Thursday, February 26, 2009

The poor treatment of foster kids in our economy (guest post)

A good online friend of mine recently adopted two girls through the foster care system. One would think that she would have been given as many advantages as possible to help get these girls out of "the system." NOPE! Instead, she has gotten the biggest run around between her state and the girls' state about who is going to cover their medical expenses. Here is her story....

(reprinted with permission to post)

Economic Solution for Foster Kids
By Ali Bond-Smith, 2/26/09

I’ll never forget the first time I saw my new foster daughters. I’d left my husband and three kids back in Oregon and flew all the way to Arizona while eight months pregnant to pick them up. There standing in the lobby was 5-yr-old Sadie with her dark brown features and 3-yr-old Jamey with her tempting squishy cheeks and missing tooth. Arizona DES hoped if they could get the judge or birthparents to terminate their parental rights we could adopt them. There young drug addicted birth mom was my second cousin making the girls second cousins twice removed and though it’s not an actual relative and we haven’t spoken since I was 11-yrs-old I thought she’d consider doing what was best for the young girl’s by getting them out of a distant foster home, knowing James and I have adopted before and are capable of loving them as our very own.

Their caseworker promised their medical records, foster care records, social security numbers, and birth certificates were all in the mail to me so I’d be able to enroll them in school, take them to the doctor, and get state insurance to cover the cost till we could adopt them, if we could adopt them. Seven months later we’re still unable to enroll Jamey in the special classes she needs for her emotional difficulties, Sadie is threatened by the school every trimester for not being able to provide proof of age or immunization despite an Oregon caseworkers letters, and our family of eight is still paying cash out of pocket unreimbursed for emergency doctor and dentist appointments despite the fact that our self employed business is directly tied to the failing real estate market. Sadly after using a 401k account we still can not afford the mental health services the girls require to deal with their mounting anxiety and attachment issues. Jamey’s breathing machine, prescriptions and treatments sit at the pharmacy waiting half a year later because the cost is too great for us combined with the emergency dental treatments they’ve required. Our health insurance company won’t accept responsibility for the girls because they are not our kids. Oregon Health Plan won’t place the girls on Medicaid because we don’t have the social security numbers, proof of naturalization, and as it turns out one of the girls has a different legal last name even their Oregon caseworker was unaware of. Finally Arizona ICPC office prompted a caseworker visit to our home yesterday to inform us the state is out of money due to the economy and our options as foster parents are to continue to pay out of pocket or send the girl’s back to Arizona.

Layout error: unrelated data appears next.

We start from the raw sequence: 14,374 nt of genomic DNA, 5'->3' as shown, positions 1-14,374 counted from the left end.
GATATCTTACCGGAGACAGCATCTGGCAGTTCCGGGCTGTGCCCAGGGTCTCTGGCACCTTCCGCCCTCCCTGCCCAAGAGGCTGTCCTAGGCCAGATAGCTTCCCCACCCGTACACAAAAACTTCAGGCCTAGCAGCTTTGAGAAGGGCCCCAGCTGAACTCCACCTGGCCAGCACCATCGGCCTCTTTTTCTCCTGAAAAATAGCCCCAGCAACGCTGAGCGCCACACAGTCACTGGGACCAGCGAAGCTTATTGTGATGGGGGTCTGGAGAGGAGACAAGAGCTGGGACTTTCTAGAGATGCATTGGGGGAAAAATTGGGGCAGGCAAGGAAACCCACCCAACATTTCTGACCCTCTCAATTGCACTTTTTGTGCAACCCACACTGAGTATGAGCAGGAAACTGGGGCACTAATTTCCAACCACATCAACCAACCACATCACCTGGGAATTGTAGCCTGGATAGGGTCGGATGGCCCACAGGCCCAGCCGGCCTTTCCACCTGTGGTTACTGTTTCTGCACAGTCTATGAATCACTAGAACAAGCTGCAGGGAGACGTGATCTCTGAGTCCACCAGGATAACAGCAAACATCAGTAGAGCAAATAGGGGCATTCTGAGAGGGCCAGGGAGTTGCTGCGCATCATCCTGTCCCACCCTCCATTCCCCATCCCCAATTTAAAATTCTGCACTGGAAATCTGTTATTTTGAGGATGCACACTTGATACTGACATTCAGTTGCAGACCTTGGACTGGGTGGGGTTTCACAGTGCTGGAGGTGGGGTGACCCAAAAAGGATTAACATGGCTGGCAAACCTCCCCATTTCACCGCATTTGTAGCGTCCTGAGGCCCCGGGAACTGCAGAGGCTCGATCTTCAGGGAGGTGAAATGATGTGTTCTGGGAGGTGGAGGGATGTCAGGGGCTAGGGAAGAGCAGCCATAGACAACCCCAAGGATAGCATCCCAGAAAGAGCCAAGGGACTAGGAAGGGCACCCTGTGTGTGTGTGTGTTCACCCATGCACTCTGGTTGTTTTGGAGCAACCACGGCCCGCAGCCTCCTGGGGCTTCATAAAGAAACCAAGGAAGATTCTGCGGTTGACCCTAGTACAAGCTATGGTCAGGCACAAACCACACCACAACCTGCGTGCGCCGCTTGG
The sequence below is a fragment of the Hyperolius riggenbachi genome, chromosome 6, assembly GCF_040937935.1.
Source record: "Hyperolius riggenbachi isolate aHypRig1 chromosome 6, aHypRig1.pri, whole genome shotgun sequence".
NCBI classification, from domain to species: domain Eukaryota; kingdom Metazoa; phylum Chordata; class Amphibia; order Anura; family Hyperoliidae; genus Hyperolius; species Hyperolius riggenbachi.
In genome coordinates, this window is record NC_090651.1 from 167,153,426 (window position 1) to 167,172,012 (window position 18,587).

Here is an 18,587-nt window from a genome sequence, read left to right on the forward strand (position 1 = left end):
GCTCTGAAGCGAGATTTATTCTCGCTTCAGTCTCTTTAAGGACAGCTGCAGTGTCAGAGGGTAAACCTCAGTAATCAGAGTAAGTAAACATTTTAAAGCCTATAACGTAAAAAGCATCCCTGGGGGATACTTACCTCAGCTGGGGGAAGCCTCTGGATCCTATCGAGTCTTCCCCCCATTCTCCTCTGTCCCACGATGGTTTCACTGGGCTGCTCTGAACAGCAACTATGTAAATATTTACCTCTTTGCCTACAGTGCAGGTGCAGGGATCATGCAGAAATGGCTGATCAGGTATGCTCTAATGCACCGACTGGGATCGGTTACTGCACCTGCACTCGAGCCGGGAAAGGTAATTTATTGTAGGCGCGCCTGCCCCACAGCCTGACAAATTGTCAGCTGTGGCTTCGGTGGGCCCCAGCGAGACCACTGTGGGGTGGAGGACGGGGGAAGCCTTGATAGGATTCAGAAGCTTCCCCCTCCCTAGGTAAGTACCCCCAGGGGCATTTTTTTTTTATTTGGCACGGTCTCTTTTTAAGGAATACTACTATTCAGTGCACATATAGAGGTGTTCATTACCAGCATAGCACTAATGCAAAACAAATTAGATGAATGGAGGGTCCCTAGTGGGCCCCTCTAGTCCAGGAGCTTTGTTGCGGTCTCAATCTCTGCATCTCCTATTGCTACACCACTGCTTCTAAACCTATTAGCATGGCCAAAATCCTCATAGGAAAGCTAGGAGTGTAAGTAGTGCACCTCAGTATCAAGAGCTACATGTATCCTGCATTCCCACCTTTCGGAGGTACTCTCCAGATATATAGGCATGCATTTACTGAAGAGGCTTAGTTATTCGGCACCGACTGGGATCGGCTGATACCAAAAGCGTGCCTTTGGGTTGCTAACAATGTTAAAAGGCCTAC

The government seems to feel that in times of economic stress children can be thrown away, “sent back” or disposed of.

If you know of anyone who could help her with this situation, please leave a comment and I will pass the information along to her. It is a shame that a family has stepped forward to adopt these girls but are being denied the benefits they were promised. After talking with numerous caseworkers, they were given the option to send their girls "back" like they were a piece of furniture or item that could be returned. Things like this are what makes me thankful we are done with the DSS system for now.


  1. Awesome Erin, that you put that up. Im gonna put a link to it on my blog, K?


  3. Now that I got the ahhhhhhh out of my system, Ali needs to contact the State House and Senate, then the US House and Senate, contact Sen. John McCain out of AZ and as well as her Senator..Cindy and John McCain have adopted and are very good about helping adoptive families. Along with the media...

  4. I would suggest contacting NACAC (North American Council on Adoptable Children) They may have resources for her Tell them about the situation.


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